Partly it's that books with art are always interesting to me. I wish I could make art, and that I knew more about it, but it isn't one of my strengths. So when I find it in a novel (or a poem or anywhere, really) I am intrigued. The painting in the book plays an integral part in how things are (sort of) resolved.
I loved June, too. Love her attachment to the past and how she wants to escape there, because isn’t that part of being a teenager—feeling like this now is too real, too hard, and wanting some sort of escape? She learns so much over the course of the novel: her parents aren’t perfect, her choices don’t always have to make everyone happy, she is stronger and more capable than she ever knew. Even though the setting and the story are completely different from my own, we have so much in common, June and the teenager I used to be. She is constantly feeling like she doesn’t quite fit, and she’s not certain that is always a bad thing. In fact, maybe it’s a good thing. She has that same knowledge, too. “I thought of that kiss. How I’d blushed after, like it meant something. When I thought of all that, it hit me right in the throat. Nothing had changed. I was the stupid one again. I was the girl who never understood who she was to people.”
I so get that.
But I also loved it for the relationship between Greta and June. Greta is so mean to her little sister—just like I was mean to mine. Sometimes I had to put the book down and walk away, I was squirming so with guilt. Just as Greta has her reasons for being so cruel, I can see my motivations and inspirations for being such a bad sister. In fact, that was another thing I loved about Tell the Wolves I’m Home: how it made me remember so clearly how it felt to be 15 in the 80s, when you could tell the world was changing but you didn’t really know how. There are parts of Greta that I related to, and parts of June, and so much of their sisterhood.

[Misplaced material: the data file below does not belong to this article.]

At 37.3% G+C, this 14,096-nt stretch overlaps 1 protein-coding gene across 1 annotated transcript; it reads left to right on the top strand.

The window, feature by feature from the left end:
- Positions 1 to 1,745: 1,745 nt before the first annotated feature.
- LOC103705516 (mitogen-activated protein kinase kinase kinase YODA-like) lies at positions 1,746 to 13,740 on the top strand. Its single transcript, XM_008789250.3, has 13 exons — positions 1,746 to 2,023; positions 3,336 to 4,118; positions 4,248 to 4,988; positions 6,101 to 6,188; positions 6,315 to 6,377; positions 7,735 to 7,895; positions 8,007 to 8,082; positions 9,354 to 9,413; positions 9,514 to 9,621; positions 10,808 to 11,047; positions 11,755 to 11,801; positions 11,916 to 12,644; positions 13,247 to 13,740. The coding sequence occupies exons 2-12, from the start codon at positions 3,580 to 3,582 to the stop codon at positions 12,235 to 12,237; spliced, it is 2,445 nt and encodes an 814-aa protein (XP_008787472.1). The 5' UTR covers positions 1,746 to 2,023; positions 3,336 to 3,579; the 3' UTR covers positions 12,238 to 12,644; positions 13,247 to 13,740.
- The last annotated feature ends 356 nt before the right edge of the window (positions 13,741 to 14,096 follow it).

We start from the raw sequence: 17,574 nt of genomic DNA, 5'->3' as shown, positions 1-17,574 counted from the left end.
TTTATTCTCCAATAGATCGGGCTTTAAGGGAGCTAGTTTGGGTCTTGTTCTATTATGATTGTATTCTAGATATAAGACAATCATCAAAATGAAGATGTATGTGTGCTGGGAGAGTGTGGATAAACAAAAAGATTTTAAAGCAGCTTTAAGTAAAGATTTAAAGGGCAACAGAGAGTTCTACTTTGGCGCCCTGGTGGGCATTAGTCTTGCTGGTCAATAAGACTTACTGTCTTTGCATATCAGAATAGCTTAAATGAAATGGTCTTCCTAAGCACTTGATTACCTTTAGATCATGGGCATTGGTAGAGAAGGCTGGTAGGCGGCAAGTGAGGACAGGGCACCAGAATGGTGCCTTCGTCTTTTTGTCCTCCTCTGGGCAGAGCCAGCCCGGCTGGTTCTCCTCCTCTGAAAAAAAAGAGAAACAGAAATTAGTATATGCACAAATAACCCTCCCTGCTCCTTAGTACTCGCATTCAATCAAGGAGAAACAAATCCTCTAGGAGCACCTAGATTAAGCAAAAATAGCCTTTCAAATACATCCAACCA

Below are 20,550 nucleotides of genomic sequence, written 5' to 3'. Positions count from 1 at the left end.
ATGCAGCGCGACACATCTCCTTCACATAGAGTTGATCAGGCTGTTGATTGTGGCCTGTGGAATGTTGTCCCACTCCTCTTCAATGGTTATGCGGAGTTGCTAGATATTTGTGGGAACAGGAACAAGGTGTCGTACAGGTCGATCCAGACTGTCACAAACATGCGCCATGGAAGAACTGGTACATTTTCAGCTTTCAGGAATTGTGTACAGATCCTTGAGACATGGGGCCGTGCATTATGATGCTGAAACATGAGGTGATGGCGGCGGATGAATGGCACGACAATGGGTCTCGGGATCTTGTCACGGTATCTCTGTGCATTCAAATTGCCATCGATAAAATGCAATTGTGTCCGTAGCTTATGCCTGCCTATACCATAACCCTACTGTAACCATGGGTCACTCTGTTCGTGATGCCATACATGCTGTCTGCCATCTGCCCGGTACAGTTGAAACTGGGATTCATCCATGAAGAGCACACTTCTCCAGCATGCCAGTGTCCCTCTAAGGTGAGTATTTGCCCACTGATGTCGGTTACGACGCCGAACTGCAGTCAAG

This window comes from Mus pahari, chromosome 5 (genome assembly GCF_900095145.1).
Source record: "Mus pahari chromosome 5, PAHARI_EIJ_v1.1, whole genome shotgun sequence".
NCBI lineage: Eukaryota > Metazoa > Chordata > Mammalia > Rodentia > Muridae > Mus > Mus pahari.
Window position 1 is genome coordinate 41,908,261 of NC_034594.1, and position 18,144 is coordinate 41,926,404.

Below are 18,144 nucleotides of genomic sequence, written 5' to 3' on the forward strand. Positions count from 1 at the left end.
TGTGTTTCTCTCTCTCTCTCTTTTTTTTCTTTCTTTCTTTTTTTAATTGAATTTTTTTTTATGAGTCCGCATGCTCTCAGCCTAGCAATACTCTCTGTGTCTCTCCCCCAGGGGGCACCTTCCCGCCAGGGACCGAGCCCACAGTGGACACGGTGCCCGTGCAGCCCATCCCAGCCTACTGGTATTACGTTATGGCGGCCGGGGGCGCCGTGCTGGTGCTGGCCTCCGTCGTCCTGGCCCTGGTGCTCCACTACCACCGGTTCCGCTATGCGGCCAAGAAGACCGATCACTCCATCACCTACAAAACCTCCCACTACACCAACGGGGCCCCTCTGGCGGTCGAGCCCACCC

This isn’t a book I read quickly. Partly because it isn’t a thriller. It moves slowly, so if you read it for awhile and then put it down, you can come back to it easily. Partly because it made me intensely sad. Because of all the hard stuff that happens to the characters, and the ominous, inescapable death. But also because it creates the time period of my adolescence so vividly. I found myself missing myself—that person I used to be, when I was June’s age, when I was Greta’s. I was braver then, more willing to risk and thus more rewarded. I was so much more true to who I was inside than I am now.
Of course, you can be a teenager forever. Life makes you grow up, and June does that. She figures out how to handle the awkward situation of her intense friendship with a man her mother thinks killed her brother Finn. I think the work of handling that, of figuring out how to be honest and to say what is real, how to be less influenced by other people’s fears and narrow thoughts and more by what she knows, is the crux of the novel.
I have a theory that if AIDS had never happened, our society would still be closeted. It took a horrible disease for us to do what June does, to look at not what everyone else thinks about homosexuality but what we think, as individuals, because it wasn’t a thing anyone could pretend away anymore. There’s a conversation that June has with Toby, about how calm Finn was as he got closer to dying. Like he didn’t seem to care.
“Don’t you know?” Toby says to June. “That’s the secret. If you always make sure you’re exactly the person you hoped to be, if you always make sure you know only the very best people, then you won’t care if you die tomorrow.”
I’m not sure I agree with this completely. I think that if I could make sure I was exactly the person I hoped to be, I would want to live for a long, long time as that person. But I think it is applicable in a wider sense. If we all could figure that out, how to be exactly who we hope to be, there would be so much less anguish and fear. I think we could let people live how they wanted to live—gay or straight—because we would each know ourselves, and that would maybe be enough that no one else would rant in the aisle of Target about how gay (black, Jewish, fat, Hispanic, Mormon, female, Muslim) people are ruining the world.